This Father’s Day, we’re paying homage to Cam Prefontaine, founder of Fratello Coffee, and pioneer of the burgeoning Calgary coffee scene. From his humble beginnings selling coffee to offices and restaurants and later roasting his own fresh coffee (long before it was cool), he’s seen the industry evolve over the years from the generic, ho-hum offerings of the mid ‘70s to the third-wave specialty coffee movement of today.
It started out as a possible alternative to a dreary mechanic job, and it turned into a passion that his whole family grew to embrace. In running his coffee business, Cam unwittingly sparked an entrepreneurial streak in his three sons, Jason, Chris and Russ. Watching their dad sell and roast coffee had a profound impact on the three sons, who went on to pursue various business ventures together. The businesses ranged from flavour syrups/smoothies, to distributing and installing espresso machines, launching a world renowned espresso machine brand Slayer Espresso, to opening up a chain of cafes called Analog Coffee.
We sat down with Cam and his son Chris to hear about the inspiration behind jumping into the coffee industry, the evolution of the cup of joe, and lessons learned from dad.
Fratello Coffee: Cam, can you describe the coffee scene when you started out in the business in the ‘70s?
Cam Prefontaine: In the early days, it was, “coffee is coffee.” Only generic brands were available. It had little fresh flavour, and was anywhere from 1 to 4 months old, and always ground coarse.
FC: What drew you to coffee?
Cam: The opportunity was presented to me as an alternative to working as an aircraft mechanic for Air Canada. So I took on the product line and worked the midnight shift until we could replace our income. Barb, my bride, took care of the kids and managed the household and the books for this new small business.
Like typical new entrepreneurs, we thought it looked easy.
FC: Was there a moment that made you want to pursue a career in the coffee industry?
Cam: I loved the smell of mom’s percolating coffee each morning with breakfast. As a child, I never liked the taste of milk, so she put some coffee in my milk with a bit of sugar, and boom… I loved the aroma and taste, and its association with many pleasant memories.
So in 1974, we started selling coffee to businesses. After 3 months, I went full-time. Our parents thought we were nuts, but we made a nice living.
FC: Did you ever think that coffee would blow up in popularity the way it has today?
Cam: Never entered my mind.
Around 1984, I was looking for the freshest roasted coffee to source for my customers. We found a local coffee roaster, who would roast small batches of coffee for us to spoil our clients, and keep them from wanting that cheap taste for a cheaper price. It worked!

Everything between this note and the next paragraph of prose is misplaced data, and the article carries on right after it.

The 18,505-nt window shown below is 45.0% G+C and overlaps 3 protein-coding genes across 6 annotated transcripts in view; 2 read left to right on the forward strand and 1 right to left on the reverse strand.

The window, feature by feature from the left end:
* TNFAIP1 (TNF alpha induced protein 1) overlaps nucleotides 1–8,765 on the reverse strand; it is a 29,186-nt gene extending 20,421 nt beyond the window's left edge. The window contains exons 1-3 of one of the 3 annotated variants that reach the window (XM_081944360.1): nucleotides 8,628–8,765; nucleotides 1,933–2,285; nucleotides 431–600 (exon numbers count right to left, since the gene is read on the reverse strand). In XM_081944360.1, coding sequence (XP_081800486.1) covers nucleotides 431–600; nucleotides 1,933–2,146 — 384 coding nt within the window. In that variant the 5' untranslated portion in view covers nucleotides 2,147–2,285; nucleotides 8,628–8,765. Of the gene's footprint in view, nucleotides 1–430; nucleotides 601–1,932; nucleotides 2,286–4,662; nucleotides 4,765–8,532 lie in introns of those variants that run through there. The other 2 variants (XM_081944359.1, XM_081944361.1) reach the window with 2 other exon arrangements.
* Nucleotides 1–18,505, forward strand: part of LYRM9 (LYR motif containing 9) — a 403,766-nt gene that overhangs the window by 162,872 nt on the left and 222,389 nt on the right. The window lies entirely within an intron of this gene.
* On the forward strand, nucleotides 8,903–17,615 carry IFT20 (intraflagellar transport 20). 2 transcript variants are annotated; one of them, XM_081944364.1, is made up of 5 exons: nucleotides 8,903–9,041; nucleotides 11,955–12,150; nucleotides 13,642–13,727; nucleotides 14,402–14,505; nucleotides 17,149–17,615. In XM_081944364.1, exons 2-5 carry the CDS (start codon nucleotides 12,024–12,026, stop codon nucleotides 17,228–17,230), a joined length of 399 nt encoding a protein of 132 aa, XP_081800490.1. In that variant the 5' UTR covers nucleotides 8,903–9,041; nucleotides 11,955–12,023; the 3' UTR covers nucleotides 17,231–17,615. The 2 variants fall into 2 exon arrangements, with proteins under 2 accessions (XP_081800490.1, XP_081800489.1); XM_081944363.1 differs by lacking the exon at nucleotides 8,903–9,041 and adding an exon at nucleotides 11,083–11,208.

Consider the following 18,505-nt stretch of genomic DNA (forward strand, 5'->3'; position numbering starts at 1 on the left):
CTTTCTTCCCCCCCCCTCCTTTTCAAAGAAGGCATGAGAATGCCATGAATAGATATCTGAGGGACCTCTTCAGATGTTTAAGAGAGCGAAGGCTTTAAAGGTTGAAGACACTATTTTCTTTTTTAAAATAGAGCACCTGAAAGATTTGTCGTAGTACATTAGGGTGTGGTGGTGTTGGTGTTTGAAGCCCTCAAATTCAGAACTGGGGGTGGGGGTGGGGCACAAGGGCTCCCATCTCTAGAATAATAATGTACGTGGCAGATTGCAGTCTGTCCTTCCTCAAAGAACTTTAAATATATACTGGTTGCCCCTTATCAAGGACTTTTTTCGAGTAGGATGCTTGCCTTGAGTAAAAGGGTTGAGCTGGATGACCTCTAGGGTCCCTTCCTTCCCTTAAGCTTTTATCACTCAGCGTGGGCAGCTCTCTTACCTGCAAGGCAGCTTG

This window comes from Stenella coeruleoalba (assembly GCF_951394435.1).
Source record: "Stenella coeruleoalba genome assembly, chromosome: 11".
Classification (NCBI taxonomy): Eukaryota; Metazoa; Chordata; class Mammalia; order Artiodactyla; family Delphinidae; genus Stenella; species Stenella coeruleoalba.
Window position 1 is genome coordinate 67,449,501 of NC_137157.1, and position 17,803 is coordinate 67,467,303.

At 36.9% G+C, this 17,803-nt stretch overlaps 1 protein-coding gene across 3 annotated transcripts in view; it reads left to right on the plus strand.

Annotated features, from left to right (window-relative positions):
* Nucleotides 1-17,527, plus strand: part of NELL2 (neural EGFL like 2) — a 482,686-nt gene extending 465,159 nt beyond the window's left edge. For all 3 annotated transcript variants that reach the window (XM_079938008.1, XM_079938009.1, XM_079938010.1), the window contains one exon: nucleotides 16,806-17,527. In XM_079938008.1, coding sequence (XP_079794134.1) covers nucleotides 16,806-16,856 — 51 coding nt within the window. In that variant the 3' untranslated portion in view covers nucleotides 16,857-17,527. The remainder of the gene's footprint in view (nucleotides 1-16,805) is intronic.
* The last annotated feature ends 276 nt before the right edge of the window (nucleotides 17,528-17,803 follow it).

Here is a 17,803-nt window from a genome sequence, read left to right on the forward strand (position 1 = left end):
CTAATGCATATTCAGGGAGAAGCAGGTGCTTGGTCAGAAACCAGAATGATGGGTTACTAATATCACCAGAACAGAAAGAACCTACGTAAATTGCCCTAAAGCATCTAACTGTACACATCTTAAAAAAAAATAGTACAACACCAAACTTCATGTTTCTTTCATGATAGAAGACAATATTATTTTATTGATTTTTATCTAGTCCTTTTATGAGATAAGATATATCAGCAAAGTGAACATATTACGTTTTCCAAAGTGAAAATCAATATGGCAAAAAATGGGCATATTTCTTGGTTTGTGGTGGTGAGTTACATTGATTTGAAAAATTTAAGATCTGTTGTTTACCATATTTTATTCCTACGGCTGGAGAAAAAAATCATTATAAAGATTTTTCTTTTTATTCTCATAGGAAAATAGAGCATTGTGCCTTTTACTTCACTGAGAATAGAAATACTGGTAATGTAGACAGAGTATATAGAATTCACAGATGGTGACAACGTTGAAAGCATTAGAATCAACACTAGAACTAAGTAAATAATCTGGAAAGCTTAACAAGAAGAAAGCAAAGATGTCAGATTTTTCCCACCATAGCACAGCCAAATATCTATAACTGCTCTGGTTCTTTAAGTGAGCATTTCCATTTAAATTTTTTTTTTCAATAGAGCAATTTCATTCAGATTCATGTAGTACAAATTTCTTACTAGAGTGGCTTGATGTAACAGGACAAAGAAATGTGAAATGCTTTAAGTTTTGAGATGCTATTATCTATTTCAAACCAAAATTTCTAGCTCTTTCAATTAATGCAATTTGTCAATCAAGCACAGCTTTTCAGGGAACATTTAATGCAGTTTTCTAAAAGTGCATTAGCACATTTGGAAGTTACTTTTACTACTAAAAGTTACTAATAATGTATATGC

FC: Did you realize you were doing coffee way before it was cool?
Cam: After attending the first specialty coffee trade show in New Orleans, my wife and I recognized that this would be the future of coffee. We returned home to sell our office coffee service company and devoted our efforts to fine tuning our coffee roasting and services. New prospective café owners would need our help with the best coffee and equipment.
FC: Chris, what was it like watching your dad roast coffee as a kid? What about it made you want to get involved?
Chris Prefontaine: Back in the ‘70s and ‘80s, coffee was not cool like it is now. I remember being kind of embarrassed that my dad sold coffee out of our garage. But I remember thinking it was neat when he got into roasting in 1985. I liked seeing the production process, and it got me more interested. I worked for my dad right out of high school in 1989 when coffee was just starting to get very popular.
But it wasn’t until my dad suggested he help me start my own business selling espresso machines to cafés in Calgary that I really became excited. So in 1991, dad made it possible for my older brother and me to start Espuccino Imports, distributor of Nuova Simonelli espresso machines.
FC: How old were you when you started drinking coffee? You look awfully young in those photos standing next to the roaster.
Chris: I must have been 8 or 9 years old. My dad provided coffee for our church, and I would take some coffee from these large percolators, and then I would grab several sugar cubes to dissolve in the coffee! I feel sorry for my Sunday school teachers who had to put up with a super hyper kid in the class.
FC: What changes have you seen over the years in the coffee industry?
Chris: It started out in the ‘70s with my dad’s cheesy mustache, selling crappy office coffee. In the ‘80s my dad started roasting many different types of coffee and supplying restaurants and mom & pop shops. At the time, it was all about having 20 to 30 different flavored coffees, like “Irish Cream,” “Hawaiian Breeze,” or “Toasted Hazelnut Cream.” All artificial chemicals we would add to the beans. Yuck.